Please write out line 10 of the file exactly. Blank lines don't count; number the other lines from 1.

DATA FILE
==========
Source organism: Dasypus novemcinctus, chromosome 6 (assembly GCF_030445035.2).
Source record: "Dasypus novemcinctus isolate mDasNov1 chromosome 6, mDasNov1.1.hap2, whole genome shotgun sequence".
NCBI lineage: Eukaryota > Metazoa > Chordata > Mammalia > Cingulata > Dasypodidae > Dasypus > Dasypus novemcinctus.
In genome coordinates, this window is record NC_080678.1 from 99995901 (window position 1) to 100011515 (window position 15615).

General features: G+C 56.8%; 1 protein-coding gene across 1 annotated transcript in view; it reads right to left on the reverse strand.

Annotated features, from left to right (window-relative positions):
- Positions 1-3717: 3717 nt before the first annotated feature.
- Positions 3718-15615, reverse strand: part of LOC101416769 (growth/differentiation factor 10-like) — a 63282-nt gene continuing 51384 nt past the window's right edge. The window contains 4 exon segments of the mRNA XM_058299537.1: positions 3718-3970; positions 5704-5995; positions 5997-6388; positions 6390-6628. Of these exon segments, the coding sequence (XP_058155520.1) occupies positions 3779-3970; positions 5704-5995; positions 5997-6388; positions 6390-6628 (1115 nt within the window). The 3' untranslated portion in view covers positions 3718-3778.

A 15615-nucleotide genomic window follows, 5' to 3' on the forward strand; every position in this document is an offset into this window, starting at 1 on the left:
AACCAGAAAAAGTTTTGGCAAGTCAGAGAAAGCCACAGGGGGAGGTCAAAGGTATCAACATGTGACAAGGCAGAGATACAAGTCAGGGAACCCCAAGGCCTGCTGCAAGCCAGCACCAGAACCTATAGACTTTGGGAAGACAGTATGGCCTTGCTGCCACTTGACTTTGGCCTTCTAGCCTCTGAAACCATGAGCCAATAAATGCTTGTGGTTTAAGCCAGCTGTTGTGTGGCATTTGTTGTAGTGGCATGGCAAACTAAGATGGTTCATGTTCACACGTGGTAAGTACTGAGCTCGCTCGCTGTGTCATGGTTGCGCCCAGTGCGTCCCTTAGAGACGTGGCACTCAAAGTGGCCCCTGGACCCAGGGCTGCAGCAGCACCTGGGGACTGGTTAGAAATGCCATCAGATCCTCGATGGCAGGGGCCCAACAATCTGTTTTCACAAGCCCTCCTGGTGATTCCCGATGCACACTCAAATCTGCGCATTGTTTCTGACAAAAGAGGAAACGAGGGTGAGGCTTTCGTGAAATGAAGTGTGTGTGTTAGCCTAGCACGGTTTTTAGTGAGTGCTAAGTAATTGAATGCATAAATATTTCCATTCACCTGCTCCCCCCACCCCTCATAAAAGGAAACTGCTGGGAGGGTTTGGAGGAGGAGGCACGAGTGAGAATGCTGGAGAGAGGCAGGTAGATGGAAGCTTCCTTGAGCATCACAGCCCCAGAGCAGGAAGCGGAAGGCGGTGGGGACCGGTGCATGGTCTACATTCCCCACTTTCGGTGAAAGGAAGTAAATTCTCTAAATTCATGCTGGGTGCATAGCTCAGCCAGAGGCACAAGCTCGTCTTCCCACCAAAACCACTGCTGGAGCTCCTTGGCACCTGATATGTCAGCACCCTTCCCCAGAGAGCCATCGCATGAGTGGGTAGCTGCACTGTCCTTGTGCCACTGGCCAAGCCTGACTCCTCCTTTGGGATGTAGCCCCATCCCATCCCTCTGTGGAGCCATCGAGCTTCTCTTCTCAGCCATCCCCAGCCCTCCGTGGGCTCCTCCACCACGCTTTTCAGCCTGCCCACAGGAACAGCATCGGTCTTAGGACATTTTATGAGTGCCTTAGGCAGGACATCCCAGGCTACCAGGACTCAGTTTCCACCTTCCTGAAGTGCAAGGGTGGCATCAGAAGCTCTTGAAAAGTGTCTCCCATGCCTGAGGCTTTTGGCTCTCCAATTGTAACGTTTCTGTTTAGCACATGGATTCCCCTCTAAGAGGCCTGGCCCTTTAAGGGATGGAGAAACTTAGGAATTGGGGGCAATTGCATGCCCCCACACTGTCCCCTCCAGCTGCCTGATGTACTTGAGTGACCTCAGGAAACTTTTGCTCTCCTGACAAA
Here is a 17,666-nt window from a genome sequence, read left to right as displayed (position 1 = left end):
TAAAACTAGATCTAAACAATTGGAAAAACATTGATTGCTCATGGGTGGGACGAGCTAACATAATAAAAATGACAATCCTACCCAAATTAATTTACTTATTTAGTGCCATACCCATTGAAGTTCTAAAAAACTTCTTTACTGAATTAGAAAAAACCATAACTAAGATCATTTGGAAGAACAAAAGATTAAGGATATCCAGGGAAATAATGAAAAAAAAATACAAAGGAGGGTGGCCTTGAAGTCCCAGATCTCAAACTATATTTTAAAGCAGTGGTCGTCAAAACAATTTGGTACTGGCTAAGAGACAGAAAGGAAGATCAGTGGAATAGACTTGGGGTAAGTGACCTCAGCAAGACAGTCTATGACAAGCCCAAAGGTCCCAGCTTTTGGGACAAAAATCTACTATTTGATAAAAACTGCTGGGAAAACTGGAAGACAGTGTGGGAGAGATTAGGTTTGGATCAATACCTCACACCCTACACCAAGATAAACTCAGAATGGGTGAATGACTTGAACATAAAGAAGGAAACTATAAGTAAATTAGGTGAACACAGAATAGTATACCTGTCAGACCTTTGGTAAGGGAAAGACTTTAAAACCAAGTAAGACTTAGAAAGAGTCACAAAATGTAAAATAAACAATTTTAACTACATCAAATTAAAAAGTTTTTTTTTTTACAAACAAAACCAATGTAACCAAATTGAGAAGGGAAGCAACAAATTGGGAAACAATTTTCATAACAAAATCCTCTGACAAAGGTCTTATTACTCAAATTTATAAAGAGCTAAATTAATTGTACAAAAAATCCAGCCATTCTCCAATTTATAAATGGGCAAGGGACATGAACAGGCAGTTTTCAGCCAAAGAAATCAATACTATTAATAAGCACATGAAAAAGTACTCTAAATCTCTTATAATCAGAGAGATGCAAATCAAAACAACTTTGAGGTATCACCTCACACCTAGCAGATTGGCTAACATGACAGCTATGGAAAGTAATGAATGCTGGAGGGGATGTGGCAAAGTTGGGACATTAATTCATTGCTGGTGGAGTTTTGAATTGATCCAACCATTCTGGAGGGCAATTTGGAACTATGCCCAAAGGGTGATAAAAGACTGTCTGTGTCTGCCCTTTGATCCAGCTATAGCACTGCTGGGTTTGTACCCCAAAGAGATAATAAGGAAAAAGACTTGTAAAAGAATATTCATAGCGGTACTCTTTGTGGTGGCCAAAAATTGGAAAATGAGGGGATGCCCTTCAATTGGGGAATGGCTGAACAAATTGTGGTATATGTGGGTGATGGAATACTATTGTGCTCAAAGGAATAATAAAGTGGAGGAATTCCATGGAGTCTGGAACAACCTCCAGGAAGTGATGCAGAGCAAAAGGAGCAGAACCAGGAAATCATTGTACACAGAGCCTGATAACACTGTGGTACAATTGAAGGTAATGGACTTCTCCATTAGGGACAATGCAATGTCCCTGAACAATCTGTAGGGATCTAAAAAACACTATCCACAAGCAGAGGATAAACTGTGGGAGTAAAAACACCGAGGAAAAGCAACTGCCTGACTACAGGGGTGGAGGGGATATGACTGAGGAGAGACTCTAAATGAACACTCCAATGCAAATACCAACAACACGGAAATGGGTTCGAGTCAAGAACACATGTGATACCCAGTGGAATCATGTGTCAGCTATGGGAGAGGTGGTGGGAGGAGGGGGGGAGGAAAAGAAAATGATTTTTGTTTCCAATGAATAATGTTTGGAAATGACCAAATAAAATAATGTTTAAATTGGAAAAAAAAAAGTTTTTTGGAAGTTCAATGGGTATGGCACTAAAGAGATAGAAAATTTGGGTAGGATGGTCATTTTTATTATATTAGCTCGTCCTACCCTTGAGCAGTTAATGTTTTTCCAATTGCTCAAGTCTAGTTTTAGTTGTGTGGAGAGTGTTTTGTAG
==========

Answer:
AACCAGAAAAAGTTTTGGCAAGTCAGAGAAAGCCACAGGGGGAGGTCAAAGGTATCAACATGTGACAAGGCAGAGATACAAGTCAGGGAACCCCAAGGCCTGCTGCAAGCCAGCACCAGAACCTATAGACTTTGGGAAGACAGTATGGCCTTGCTGCCACTTGACTTTGGCCTTCTAGCCTCTGAAACCATGAGCCAATAAATGCTTGTGGTTTAAGCCAGCTGTTGTGTGGCATTTGTTGTAGTGGCATGGCAAACTAAGATGGTTCATGTTCACACGTGGTAAGTACTGAGCTCGCTCGCTGTGTCATGGTTGCGCCCAGTGCGTCCCTTAGAGACGTGGCACTCAAAGTGGCCCCTGGACCCAGGGCTGCAGCAGCACCTGGGGACTGGTTAGAAATGCCATCAGATCCTCGATGGCAGGGGCCCAACAATCTGTTTTCACAAGCCCTCCTGGTGATTCCCGATGCACACTCAAATCTGCGCATTGTTTCTGACAAAAGAGGAAACGAGGGTGAGGCTTTCGTGAAATGAAGTGTGTGTGTTAGCCTAGCACGGTTTTTAGTGAGTGCTAAGTAATTGAATGCATAAATATTTCCATTCACCTGCTCCCCCCACCCCTCATAAAAGGAAACTGCTGGGAGGGTTTGGAGGAGGAGGCACGAGTGAGAATGCTGGAGAGAGGCAGGTAGATGGAAGCTTCCTTGAGCATCACAGCCCCAGAGCAGGAAGCGGAAGGCGGTGGGGACCGGTGCATGGTCTACATTCCCCACTTTCGGTGAAAGGAAGTAAATTCTCTAAATTCATGCTGGGTGCATAGCTCAGCCAGAGGCACAAGCTCGTCTTCCCACCAAAACCACTGCTGGAGCTCCTTGGCACCTGATATGTCAGCACCCTTCCCCAGAGAGCCATCGCATGAGTGGGTAGCTGCACTGTCCTTGTGCCACTGGCCAAGCCTGACTCCTCCTTTGGGATGTAGCCCCATCCCATCCCTCTGTGGAGCCATCGAGCTTCTCTTCTCAGCCATCCCCAGCCCTCCGTGGGCTCCTCCACCACGCTTTTCAGCCTGCCCACAGGAACAGCATCGGTCTTAGGACATTTTATGAGTGCCTTAGGCAGGACATCCCAGGCTACCAGGACTCAGTTTCCACCTTCCTGAAGTGCAAGGGTGGCATCAGAAGCTCTTGAAAAGTGTCTCCCATGCCTGAGGCTTTTGGCTCTCCAATTGTAACGTTTCTGTTTAGCACATGGATTCCCCTCTAAGAGGCCTGGCCCTTTAAGGGATGGAGAAACTTAGGAATTGGGGGCAATTGCATGCCCCCACACTGTCCCCTCCAGCTGCCTGATGTACTTGAGTGACCTCAGGAAACTTTTGCTCTCCTGACAAA